The Internal Revenue Service is looking for 953 Western New York taxpayers -- but for a good reason. They have more than a half-million dollars in unclaimed tax refunds and economic stimulus payments waiting for them.
The agency has released its annual list of local taxpayers with unclaimed tax refunds. But this year's list was more than three times larger than 2007's because it also included taxpayers who did not receive the economic stimulus payments they should have received, said Kevin B. McKeon, an IRS spokesman.
The bulk of the unclaimed refunds and stimulus payments resulted from errors in a taxpayer's mailing address that can be quickly corrected by visiting the IRS Web site at www.irs.gov, or calling the agency's toll-free hotline at (800) 829-1954, he said.
On Page D2 is a list of local taxpayers who have unclaimed refunds or stimulus payments due them. If you buy or have the newspaper home delivered in Erie County, the list will contain the names of Erie County taxpayers. Elsewhere, the list will contain the names of taxpayers from the other seven Western New York counties. A combined list of all the taxpayers is posted on The News Web site, www.buffalonews.com.
For taxpayers who didn't get their economic stimulus payments, time is of the essence. Taxpayers must update their mailing addresses by Nov. 28, giving the agency enough time to send out the stimulus checks before the Dec. 31 cutoff date imposed by Congress for mailing those payments.
But the few minutes it takes for taxpayers to update their mailing address will be time well spent. In all, 745 taxpayers in Western New York are eligible to receive unclaimed stimulus payments totaling more than $390,000. Those checks will average about $540, according to IRS statistics.
As for taxpayers with unclaimed refunds, 232 people locally are eligible to receive more than $150,000 in excess tax payments, averaging $742, the IRS said. Some taxpayers have more than one unclaimed tax refund or stimulus payment, McKeon said.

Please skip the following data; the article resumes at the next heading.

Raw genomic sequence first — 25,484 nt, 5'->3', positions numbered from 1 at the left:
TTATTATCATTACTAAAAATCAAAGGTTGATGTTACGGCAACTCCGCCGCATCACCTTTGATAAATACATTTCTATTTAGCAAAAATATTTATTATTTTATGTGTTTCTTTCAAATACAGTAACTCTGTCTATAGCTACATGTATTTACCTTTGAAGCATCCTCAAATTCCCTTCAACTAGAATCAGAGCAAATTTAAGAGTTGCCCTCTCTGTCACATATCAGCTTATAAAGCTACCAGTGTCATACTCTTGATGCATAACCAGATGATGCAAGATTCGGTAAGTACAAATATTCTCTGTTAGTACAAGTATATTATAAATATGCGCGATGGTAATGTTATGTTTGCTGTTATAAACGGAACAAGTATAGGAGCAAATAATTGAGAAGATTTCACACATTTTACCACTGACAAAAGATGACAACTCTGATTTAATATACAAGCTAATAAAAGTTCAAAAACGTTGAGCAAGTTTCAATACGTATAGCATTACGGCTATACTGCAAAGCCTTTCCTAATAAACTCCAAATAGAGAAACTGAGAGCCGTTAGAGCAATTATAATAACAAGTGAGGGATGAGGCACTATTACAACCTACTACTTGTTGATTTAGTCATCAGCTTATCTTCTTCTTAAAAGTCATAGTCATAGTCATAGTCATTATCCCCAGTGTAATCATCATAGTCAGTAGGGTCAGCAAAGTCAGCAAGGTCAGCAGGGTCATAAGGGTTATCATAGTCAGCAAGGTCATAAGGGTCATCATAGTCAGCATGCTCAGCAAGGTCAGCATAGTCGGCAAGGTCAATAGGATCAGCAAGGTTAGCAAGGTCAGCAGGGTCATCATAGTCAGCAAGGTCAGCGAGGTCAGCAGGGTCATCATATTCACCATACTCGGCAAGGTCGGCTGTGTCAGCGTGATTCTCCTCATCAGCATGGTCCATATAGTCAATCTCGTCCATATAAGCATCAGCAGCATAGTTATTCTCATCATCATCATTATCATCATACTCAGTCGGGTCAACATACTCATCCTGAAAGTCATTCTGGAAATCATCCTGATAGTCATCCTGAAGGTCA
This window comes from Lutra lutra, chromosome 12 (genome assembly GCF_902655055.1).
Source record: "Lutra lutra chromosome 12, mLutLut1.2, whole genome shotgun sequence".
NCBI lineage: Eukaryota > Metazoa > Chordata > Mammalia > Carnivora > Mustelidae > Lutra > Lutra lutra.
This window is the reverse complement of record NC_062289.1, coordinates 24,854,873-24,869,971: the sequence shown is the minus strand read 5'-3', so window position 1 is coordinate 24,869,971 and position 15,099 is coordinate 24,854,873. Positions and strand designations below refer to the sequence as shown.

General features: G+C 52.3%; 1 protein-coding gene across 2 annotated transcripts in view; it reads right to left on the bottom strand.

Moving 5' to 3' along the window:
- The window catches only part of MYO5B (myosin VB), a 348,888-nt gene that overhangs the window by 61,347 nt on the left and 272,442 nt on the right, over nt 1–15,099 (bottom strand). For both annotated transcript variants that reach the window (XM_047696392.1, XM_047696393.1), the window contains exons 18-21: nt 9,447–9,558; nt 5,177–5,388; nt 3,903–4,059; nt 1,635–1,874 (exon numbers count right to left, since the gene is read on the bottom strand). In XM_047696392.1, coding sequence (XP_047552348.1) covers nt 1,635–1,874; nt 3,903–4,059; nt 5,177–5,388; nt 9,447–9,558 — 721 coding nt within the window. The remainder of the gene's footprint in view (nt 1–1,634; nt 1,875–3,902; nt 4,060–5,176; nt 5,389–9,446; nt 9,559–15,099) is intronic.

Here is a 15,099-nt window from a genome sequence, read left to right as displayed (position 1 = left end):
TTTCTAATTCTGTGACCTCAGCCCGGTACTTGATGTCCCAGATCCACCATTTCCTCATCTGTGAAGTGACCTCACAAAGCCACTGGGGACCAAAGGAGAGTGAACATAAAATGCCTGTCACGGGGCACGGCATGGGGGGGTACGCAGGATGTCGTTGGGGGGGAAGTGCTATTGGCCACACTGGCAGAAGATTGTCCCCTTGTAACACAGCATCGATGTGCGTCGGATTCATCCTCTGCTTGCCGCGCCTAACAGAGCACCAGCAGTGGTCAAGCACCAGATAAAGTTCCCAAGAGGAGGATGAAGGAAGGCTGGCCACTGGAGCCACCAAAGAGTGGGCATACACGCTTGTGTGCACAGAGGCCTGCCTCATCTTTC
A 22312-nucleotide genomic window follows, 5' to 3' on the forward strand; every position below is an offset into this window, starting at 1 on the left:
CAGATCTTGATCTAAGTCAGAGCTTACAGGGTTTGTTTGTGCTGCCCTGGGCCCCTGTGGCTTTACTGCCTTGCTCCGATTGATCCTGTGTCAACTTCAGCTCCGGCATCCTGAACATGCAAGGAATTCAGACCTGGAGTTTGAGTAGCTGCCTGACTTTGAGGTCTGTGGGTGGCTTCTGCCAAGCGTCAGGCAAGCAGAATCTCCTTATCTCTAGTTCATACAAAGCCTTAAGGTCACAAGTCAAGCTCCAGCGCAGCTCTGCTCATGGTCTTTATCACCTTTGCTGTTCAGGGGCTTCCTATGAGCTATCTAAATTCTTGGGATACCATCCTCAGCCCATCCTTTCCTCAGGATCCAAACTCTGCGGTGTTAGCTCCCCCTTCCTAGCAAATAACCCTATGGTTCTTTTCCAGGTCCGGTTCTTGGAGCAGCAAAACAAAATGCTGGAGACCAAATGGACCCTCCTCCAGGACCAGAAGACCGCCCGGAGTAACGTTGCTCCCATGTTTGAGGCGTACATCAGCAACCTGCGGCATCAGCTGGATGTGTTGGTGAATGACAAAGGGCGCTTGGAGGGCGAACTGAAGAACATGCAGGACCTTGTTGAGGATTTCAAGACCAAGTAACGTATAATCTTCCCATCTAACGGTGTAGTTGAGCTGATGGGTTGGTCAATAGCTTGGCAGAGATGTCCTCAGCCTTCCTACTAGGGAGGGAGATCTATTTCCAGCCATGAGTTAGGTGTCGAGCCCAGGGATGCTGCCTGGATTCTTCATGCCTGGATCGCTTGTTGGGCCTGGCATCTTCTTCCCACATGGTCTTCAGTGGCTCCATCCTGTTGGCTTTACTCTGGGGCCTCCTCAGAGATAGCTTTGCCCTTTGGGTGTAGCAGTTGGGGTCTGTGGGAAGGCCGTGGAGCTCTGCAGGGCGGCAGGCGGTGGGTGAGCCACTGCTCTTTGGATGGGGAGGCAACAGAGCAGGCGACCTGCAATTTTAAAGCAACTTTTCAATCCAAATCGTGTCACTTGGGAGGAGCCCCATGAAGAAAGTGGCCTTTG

Most of the refunds and stimulus payments went unclaimed after the checks were sent out by the IRS and then were returned as undeliverable. Government checks cannot be forwarded, even if a taxpayer has left a new address with the U.S. Postal Service.
Some refunds also go unclaimed because postal regulations require that government checks be returned when taxpayers change their names, such as through marriage or divorce, and the check is not made out in their new name.
Refunds also sometimes are unclaimed when the address on the tax return is illegible or incorrect or when a taxpayer dies and the estate's executor is unaware that a refund went unclaimed.
Taxpayers can check to see if they have a missing refund coming to them by visiting the IRS Web site and using the "Where's my refund?" feature that is accessible from the home page.
Taxpayers will be asked to enter their Social Security number, filing status and the amount of refund from their 2007 return. The service then will show the status of the refund and, in some cases, give instructions on how to resolve delivery problems.
Having refunds deposited directly into a taxpayer's bank account can eliminate many of the problems leading to undelivered refund checks, McKeon said. It also reduces the risk of the refund being lost or stolen.